In Anbu Karangal Sivaji Ganesan also donned the role of a benevolent Railway Station Master with Nagesh as a Station hand.

anbu-karangal

The song book cover of “Anbu Karangal’. PC: From the archives of TCRC

‘Onna irukka kathukkanum’ number rendered by TMS was filmed on Sivaji on a railway platform, with a vintage rolling stock waiting to leave the station. It was fascinating to view at the type of antique railway rakes with their wide, open windows, in this sequence.

All train travellers encounter people who seek alms in exchange of a song. While some of them could be physically challenged, some just take up this practice out of sheer poverty. But a study had revealed that many of these beggars are also musically trained or belong to families that have been practicing music for generations together. The Hindi song from the film ‘Dus Lakh’ (1966), “Garibon ki suni who thumari sunega’  was a favorite song by people begging on trains. Here is a Train singer seeking alms from the Movie ‘Vaazhvu en pakkam’ in the voice of Music Director M.S.Viswanathan. The song “Tirupathi malaiyil eruginraay” is set to the chugging rhythm of a steam train.

                                                                                                                                                         (to be continued)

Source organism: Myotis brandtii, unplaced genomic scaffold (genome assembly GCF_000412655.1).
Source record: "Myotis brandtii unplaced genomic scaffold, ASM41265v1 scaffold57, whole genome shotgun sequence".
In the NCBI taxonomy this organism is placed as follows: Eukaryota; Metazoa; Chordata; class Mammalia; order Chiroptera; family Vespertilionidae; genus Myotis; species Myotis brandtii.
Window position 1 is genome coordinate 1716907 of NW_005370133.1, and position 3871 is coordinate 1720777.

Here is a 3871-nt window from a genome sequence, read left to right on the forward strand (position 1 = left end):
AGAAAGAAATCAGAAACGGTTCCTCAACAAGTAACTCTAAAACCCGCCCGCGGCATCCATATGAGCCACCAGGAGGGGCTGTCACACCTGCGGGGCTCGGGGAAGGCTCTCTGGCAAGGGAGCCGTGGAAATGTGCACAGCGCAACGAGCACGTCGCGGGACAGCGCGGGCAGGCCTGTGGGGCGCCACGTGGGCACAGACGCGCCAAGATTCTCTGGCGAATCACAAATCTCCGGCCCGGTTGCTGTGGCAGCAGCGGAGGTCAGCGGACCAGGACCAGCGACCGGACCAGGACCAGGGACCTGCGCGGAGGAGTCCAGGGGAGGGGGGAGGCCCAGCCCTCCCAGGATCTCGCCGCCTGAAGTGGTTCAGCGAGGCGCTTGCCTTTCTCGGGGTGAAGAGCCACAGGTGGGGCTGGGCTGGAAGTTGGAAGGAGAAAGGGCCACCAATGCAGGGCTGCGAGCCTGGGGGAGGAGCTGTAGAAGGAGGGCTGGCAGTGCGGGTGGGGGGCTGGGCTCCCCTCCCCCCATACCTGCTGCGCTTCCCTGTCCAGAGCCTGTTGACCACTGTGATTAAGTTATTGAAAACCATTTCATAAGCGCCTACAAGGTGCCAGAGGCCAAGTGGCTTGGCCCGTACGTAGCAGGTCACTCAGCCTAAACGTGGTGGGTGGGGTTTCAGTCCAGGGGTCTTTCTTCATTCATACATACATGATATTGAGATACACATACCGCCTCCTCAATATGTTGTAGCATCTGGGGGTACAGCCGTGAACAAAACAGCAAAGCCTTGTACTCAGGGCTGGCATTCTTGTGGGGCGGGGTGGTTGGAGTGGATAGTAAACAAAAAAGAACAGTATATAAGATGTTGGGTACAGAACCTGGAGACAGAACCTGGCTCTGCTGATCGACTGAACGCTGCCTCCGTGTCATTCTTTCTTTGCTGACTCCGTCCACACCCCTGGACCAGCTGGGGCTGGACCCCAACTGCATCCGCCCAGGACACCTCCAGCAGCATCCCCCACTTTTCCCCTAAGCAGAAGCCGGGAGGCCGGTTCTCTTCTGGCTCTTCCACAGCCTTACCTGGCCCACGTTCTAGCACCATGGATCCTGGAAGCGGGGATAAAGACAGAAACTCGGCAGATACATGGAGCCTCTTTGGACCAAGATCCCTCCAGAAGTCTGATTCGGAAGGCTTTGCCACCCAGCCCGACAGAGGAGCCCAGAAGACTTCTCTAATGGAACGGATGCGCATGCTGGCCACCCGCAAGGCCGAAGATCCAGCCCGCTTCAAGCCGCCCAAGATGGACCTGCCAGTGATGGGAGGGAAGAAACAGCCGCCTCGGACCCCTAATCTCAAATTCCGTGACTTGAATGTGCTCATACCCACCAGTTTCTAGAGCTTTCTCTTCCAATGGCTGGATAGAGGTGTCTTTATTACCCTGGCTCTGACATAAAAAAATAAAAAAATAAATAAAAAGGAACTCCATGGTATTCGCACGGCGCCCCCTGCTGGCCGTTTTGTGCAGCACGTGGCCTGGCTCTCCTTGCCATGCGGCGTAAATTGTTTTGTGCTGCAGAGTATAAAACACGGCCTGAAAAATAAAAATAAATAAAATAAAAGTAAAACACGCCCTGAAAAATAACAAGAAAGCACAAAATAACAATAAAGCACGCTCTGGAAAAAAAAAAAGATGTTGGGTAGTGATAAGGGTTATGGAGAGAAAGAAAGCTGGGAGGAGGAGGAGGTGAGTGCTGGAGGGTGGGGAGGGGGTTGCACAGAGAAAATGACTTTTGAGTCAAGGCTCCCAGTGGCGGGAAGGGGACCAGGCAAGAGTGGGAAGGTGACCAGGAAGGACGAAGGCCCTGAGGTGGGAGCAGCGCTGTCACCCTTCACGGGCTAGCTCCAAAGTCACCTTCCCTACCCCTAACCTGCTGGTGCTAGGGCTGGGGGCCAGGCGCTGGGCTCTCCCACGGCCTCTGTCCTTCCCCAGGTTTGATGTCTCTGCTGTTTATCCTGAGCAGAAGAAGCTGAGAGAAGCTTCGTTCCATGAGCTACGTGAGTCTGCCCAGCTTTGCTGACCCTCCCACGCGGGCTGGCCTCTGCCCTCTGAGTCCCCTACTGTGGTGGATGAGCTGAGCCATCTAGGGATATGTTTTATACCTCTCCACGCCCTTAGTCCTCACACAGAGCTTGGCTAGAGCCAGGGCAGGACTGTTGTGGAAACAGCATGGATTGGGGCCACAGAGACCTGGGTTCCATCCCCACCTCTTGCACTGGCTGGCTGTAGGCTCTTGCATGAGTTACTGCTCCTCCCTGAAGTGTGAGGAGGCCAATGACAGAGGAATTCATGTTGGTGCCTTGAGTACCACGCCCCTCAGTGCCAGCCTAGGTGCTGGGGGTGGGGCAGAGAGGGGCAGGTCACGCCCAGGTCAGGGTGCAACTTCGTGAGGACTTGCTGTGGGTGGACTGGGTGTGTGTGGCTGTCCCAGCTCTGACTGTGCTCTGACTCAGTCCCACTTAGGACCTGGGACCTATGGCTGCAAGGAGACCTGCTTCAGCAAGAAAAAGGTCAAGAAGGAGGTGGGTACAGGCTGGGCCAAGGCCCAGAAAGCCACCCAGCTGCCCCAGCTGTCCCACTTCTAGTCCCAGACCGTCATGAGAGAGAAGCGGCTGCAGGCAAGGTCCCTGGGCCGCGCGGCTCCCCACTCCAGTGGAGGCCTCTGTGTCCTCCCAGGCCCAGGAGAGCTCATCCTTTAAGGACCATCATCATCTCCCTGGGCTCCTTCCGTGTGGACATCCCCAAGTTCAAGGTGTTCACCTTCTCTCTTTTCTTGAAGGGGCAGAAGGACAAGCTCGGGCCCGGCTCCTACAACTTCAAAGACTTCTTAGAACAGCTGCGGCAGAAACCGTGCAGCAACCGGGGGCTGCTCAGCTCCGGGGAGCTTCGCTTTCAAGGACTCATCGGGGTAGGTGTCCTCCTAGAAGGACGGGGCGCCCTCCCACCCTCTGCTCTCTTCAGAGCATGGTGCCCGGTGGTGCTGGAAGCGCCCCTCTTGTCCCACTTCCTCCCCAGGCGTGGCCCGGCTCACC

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Filmy Ripples : Movie Studios (Part 2)

By P.V.Gopalakrishnan

I have seen from the Kodambakkam High Road side, the mammoth sets put up within Gemini Studios, about the same place where today Park Hotel stands, for ‘Bhama Vijayam’. It was a two-story ‘building’ where the story unfolded. Similarly I have seen, from outside, a large Big Top of a Circus being put up in AVM for ‘Parakkum Paavai’.

All these studios were virtual dreamlands where the celluloid industry made its ware. There was an element of fascination & grandeur about them. The studios were products of necessity as films could be made only in controlled & capsuled spaces, where only production was technically possible. In the black-and-white era of those days when the film ran at slow speed requiring abundant light, the Director and Cinematographer had to exercise extraordinary judgment & vivid imagination.